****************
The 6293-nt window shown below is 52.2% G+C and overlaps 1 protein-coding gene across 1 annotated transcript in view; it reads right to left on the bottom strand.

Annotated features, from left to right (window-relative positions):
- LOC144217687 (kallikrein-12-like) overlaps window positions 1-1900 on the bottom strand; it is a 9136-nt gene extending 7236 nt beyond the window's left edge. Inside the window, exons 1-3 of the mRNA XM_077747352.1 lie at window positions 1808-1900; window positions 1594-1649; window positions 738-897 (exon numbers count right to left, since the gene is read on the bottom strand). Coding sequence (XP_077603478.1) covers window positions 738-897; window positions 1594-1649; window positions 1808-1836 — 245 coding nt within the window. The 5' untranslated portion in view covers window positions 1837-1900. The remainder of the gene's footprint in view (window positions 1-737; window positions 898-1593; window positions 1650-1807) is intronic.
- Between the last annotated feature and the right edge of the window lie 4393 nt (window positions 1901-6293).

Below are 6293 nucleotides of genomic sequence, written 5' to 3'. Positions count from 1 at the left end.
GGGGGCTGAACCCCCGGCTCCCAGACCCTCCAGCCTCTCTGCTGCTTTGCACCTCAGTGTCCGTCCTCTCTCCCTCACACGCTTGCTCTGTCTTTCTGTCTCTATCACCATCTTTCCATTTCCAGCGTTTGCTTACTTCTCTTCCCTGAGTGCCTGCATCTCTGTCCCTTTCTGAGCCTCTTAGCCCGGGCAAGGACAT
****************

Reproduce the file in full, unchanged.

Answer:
The 6293-nt window shown below is 52.2% G+C and overlaps 1 protein-coding gene across 1 annotated transcript in view; it reads right to left on the bottom strand.

Annotated features, from left to right (window-relative positions):
- LOC144217687 (kallikrein-12-like) overlaps window positions 1-1900 on the bottom strand; it is a 9136-nt gene extending 7236 nt beyond the window's left edge. Inside the window, exons 1-3 of the mRNA XM_077747352.1 lie at window positions 1808-1900; window positions 1594-1649; window positions 738-897 (exon numbers count right to left, since the gene is read on the bottom strand). Coding sequence (XP_077603478.1) covers window positions 738-897; window positions 1594-1649; window positions 1808-1836 — 245 coding nt within the window. The 5' untranslated portion in view covers window positions 1837-1900. The remainder of the gene's footprint in view (window positions 1-737; window positions 898-1593; window positions 1650-1807) is intronic.
- Between the last annotated feature and the right edge of the window lie 4393 nt (window positions 1901-6293).

Below are 6293 nucleotides of genomic sequence, written 5' to 3'. Positions count from 1 at the left end.
GGGGGCTGAACCCCCGGCTCCCAGACCCTCCAGCCTCTCTGCTGCTTTGCACCTCAGTGTCCGTCCTCTCTCCCTCACACGCTTGCTCTGTCTTTCTGTCTCTATCACCATCTTTCCATTTCCAGCGTTTGCTTACTTCTCTTCCCTGAGTGCCTGCATCTCTGTCCCTTTCTGAGCCTCTTAGCCCGGGCAAGGACAT